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Google has been offering free payment processing to Internet merchants since they launched Google Checkout almost two years ago. Merchants get free credit and debit card processing when they also use Google Adwords, a direct marketing service that displays
paying advertiser’s names alongside search results. Could a marketing subsidized payment processing model work for physical face-to-face transactions as well? Could an acquirer offer free payment processing? Not just cheap and very low margin services (where
they’re headed to already, due to pressure on acquirer fees and interchange litigation around the world) but free, gratis, without charge.
For the full blog post see here.
Free transaction processing is an interesting question and why not free transactions as well?
As for google transaction processing, it's not exactly free. If you spend $1 advertising to get $10 of 'free' processing doesn't that translate to a 10% advertising/processing fee? Sounds a bit like ebay or amazon.
Google, microhoo and the like will eventually only get paid for actual sales generated by search, because they can be measured with the internet, and search competition will evolve to that model sooner rather than later. If any of them get too 'pushy'with
their advertising their names could turn to mud overnight. Googlebay is a strange situation, where google advertisers compete with ebay second hand goods listings in almost every search. I'm not sure I get the long term benefit for google, why not set up a
free auction site themselves and ditch ebay from search results? Are they afraid of ebayahoo?
Ebay is effectively a bloated search facility with the seller/advertisers doing the work and users pushed towards Paypal payments. They will also move to pay-if-you-sell eventually. They will need to force users to use Paypal to remain viable in the future:-
[March 24th - eBay UK is requiring that all sellers on eBay.co.uk offer PayPal on their listings. Sellers will continue to be able to offer other payment methods that are allowed in its accepted Payments policy, which bans Google Checkout...and certain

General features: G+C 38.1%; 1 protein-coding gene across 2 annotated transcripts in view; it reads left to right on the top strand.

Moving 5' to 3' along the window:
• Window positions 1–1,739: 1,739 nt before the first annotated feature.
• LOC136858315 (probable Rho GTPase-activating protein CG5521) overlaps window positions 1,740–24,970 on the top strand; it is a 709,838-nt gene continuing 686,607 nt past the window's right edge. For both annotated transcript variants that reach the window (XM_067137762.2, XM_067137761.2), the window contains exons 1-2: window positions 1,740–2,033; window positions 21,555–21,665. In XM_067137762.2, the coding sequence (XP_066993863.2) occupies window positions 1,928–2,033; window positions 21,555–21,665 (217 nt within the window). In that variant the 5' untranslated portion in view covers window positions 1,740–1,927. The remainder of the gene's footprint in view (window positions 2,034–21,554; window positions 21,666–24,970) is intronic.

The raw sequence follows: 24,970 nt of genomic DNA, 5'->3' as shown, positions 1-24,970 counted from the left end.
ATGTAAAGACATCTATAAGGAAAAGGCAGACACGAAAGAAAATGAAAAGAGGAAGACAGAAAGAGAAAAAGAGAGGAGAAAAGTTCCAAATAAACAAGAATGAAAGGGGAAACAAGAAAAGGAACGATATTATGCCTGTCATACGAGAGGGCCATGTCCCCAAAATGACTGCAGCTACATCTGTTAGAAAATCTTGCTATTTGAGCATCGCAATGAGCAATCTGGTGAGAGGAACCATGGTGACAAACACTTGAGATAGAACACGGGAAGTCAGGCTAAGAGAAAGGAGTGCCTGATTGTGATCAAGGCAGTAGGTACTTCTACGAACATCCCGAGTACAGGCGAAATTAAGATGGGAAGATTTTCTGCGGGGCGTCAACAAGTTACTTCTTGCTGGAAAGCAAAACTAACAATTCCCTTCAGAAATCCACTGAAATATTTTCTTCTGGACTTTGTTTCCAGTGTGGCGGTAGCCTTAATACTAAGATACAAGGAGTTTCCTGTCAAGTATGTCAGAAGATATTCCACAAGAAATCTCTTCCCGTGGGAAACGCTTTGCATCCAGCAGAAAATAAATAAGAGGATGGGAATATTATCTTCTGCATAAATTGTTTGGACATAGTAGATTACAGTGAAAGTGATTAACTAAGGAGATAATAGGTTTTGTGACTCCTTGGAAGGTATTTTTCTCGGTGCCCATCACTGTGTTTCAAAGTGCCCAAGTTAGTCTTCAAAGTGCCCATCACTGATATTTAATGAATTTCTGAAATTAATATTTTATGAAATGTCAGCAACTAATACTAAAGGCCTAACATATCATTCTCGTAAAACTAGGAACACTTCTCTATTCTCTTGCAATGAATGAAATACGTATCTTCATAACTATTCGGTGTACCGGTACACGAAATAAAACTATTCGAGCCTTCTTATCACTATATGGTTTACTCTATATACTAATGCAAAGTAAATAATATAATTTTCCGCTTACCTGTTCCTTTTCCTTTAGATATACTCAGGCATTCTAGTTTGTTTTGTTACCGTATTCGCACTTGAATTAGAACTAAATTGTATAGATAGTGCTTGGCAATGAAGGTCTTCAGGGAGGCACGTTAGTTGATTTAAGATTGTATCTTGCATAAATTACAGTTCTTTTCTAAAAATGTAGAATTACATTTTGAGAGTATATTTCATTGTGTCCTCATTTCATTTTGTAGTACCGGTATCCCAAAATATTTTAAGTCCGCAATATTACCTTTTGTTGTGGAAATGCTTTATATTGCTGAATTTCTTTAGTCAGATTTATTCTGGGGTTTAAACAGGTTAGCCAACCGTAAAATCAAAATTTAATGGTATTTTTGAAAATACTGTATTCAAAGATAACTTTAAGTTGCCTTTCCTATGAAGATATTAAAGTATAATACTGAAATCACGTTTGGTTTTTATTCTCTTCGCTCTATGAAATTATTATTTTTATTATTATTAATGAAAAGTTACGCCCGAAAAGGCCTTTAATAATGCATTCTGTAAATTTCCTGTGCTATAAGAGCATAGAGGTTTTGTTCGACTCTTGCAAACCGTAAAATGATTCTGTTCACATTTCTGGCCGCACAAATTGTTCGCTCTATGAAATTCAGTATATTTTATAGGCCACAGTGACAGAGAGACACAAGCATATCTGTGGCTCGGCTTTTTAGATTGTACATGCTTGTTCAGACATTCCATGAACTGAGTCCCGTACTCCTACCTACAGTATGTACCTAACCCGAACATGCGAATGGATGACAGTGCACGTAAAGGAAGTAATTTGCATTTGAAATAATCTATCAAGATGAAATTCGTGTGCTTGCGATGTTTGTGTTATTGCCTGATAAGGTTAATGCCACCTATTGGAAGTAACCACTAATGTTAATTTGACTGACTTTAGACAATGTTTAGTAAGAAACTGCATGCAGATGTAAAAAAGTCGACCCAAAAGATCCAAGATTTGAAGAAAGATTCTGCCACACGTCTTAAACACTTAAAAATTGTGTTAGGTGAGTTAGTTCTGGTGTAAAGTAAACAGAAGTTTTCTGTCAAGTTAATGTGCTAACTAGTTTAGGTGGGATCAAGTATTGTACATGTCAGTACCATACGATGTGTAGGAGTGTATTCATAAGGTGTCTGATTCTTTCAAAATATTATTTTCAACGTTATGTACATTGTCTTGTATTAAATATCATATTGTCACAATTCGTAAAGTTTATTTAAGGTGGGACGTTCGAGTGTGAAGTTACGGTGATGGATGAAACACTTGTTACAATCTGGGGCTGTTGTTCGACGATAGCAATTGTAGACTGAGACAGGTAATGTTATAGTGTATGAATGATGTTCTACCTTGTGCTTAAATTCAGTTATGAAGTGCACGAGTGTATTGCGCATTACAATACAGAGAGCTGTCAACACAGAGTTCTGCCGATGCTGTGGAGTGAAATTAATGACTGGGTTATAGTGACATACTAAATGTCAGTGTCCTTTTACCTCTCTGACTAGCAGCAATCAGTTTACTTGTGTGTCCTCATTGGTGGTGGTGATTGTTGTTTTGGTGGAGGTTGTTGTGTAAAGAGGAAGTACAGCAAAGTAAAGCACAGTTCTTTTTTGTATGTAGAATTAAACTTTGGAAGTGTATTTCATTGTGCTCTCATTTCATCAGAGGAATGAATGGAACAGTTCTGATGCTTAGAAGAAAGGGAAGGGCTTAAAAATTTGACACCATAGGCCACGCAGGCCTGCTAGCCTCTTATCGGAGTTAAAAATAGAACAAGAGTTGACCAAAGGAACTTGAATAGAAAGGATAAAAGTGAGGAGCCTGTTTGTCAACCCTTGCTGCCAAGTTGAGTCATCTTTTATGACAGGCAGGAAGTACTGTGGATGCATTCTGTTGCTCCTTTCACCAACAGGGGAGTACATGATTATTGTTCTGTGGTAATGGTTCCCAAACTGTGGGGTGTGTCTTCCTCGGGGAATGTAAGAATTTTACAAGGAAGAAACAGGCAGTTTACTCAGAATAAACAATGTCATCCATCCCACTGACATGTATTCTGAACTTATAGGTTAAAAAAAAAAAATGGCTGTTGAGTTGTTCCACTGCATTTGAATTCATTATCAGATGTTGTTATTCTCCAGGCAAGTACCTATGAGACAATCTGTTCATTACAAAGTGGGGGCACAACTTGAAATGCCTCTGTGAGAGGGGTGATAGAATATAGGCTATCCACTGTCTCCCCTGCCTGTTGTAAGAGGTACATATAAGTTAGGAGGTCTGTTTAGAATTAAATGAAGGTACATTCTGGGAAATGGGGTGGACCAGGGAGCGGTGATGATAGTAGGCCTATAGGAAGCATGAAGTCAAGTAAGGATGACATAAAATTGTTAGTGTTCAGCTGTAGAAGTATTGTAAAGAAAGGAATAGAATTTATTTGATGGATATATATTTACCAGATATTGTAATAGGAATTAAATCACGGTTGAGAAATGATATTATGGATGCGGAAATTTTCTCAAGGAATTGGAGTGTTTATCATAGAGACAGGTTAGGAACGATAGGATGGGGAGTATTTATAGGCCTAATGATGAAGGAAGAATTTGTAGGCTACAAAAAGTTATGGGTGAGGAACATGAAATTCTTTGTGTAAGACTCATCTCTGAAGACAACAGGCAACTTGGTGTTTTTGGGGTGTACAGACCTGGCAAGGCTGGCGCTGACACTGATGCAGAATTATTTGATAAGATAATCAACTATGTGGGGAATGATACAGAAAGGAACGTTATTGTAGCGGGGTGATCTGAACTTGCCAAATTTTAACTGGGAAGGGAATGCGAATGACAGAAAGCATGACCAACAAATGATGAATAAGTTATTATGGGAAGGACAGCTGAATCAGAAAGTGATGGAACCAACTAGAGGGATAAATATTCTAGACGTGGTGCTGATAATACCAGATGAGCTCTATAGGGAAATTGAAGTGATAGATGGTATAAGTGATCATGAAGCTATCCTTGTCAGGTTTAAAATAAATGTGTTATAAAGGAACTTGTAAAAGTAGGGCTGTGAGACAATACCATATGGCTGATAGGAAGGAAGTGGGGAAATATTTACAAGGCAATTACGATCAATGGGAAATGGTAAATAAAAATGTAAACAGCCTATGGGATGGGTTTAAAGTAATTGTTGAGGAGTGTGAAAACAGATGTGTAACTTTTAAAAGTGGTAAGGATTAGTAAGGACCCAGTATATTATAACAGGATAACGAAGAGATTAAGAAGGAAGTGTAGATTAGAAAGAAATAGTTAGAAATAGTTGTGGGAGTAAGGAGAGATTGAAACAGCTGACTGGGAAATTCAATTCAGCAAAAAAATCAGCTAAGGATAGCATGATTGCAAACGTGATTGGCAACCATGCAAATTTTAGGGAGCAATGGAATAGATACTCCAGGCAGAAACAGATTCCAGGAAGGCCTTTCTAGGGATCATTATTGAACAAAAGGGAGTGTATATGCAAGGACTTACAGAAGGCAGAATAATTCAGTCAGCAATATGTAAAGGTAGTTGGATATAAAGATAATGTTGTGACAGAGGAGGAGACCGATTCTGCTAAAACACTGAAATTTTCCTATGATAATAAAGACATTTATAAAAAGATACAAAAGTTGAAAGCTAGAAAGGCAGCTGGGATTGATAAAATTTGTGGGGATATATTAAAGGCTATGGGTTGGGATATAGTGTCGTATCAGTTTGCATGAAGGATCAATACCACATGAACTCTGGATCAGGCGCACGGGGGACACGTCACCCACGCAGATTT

other rival services....only Motors Vehicles are exempt from the policy.]
Perhaps it might be enough to give consumers safe free transactions and merchants the lowest transaction costs with no losses due to fraud and maybe even faster payment.
As a fall back position - safer and no fees for either merchants or consumers.
Perhaps this should be the prime position and take advantage of the viral 'free' thing.
There just might be a practical business model for no fees for either the merchant or the consumer. Would merchants be willing to bank with a provider of free and safe transactions? Certainly some consumers would.
Somewhat disturbing for banks to think about free anything in the current climate but inevitably it will arrive.
There are no free lunches, but paying a little interest in addition to no fees and might still make a profit, depending on your actual transaction costs, without neccesarily being involved in the advertising/search business. The right approach to infrastructure
might enable serious competition with the google/paypals for internet payments as well. I expect Paypal would find it difficult to offer real world merchants anything other than higher transaction fees. Visa will fight back as Paypal eats away at their transactions
online and in the real world, could we eventually see everyone being both a Visa merchant and cardholder?
There remain other untapped transaction markets in the real world which are potentally vastly larger than the internet and may well remain so for some time. A competitive transaction system which is easier, safer and suitable for more purposes might dominate
- especially if it were free. Of course I have a few ideas as to how.
Ubiquitous and free might go a long way in the 21st century.
19 Mar 2009
15 Nov 2019
04 Nov 2019
09 Oct 2019
This post is from a series of posts in the group:
The Single Euro Payments Area, the Payments Services Directive, the Eurosystem, TARGET2, STEP2, the Euro and related matters.